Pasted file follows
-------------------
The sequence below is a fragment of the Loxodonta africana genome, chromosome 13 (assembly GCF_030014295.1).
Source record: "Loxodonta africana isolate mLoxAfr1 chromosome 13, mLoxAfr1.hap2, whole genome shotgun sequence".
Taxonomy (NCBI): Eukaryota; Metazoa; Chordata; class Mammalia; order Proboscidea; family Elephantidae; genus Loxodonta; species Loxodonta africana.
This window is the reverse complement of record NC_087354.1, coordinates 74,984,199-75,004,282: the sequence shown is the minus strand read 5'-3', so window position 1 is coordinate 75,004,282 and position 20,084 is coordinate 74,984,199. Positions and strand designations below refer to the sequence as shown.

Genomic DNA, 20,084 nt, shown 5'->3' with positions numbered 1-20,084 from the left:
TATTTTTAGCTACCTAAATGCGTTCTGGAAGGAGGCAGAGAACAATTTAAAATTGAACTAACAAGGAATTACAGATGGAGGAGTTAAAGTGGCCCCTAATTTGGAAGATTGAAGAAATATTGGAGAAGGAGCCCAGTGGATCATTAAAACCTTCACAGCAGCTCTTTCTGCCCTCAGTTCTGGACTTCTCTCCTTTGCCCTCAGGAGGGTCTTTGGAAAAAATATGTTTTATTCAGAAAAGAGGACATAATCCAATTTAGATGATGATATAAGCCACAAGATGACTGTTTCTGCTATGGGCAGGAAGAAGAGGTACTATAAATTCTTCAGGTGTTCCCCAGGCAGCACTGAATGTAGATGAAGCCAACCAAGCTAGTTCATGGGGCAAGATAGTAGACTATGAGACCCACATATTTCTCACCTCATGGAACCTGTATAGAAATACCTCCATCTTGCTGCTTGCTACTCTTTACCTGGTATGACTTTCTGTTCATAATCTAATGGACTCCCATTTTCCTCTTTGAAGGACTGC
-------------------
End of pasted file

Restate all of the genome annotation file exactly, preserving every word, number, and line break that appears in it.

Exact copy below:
The sequence below is a fragment of the Loxodonta africana genome, chromosome 13 (assembly GCF_030014295.1).
Source record: "Loxodonta africana isolate mLoxAfr1 chromosome 13, mLoxAfr1.hap2, whole genome shotgun sequence".
Taxonomy (NCBI): Eukaryota; Metazoa; Chordata; class Mammalia; order Proboscidea; family Elephantidae; genus Loxodonta; species Loxodonta africana.
This window is the reverse complement of record NC_087354.1, coordinates 74,984,199-75,004,282: the sequence shown is the minus strand read 5'-3', so window position 1 is coordinate 75,004,282 and position 20,084 is coordinate 74,984,199. Positions and strand designations below refer to the sequence as shown.

Genomic DNA, 20,084 nt, shown 5'->3' with positions numbered 1-20,084 from the left:
TATTTTTAGCTACCTAAATGCGTTCTGGAAGGAGGCAGAGAACAATTTAAAATTGAACTAACAAGGAATTACAGATGGAGGAGTTAAAGTGGCCCCTAATTTGGAAGATTGAAGAAATATTGGAGAAGGAGCCCAGTGGATCATTAAAACCTTCACAGCAGCTCTTTCTGCCCTCAGTTCTGGACTTCTCTCCTTTGCCCTCAGGAGGGTCTTTGGAAAAAATATGTTTTATTCAGAAAAGAGGACATAATCCAATTTAGATGATGATATAAGCCACAAGATGACTGTTTCTGCTATGGGCAGGAAGAAGAGGTACTATAAATTCTTCAGGTGTTCCCCAGGCAGCACTGAATGTAGATGAAGCCAACCAAGCTAGTTCATGGGGCAAGATAGTAGACTATGAGACCCACATATTTCTCACCTCATGGAACCTGTATAGAAATACCTCCATCTTGCTGCTTGCTACTCTTTACCTGGTATGACTTTCTGTTCATAATCTAATGGACTCCCATTTTCCTCTTTGAAGGACTGC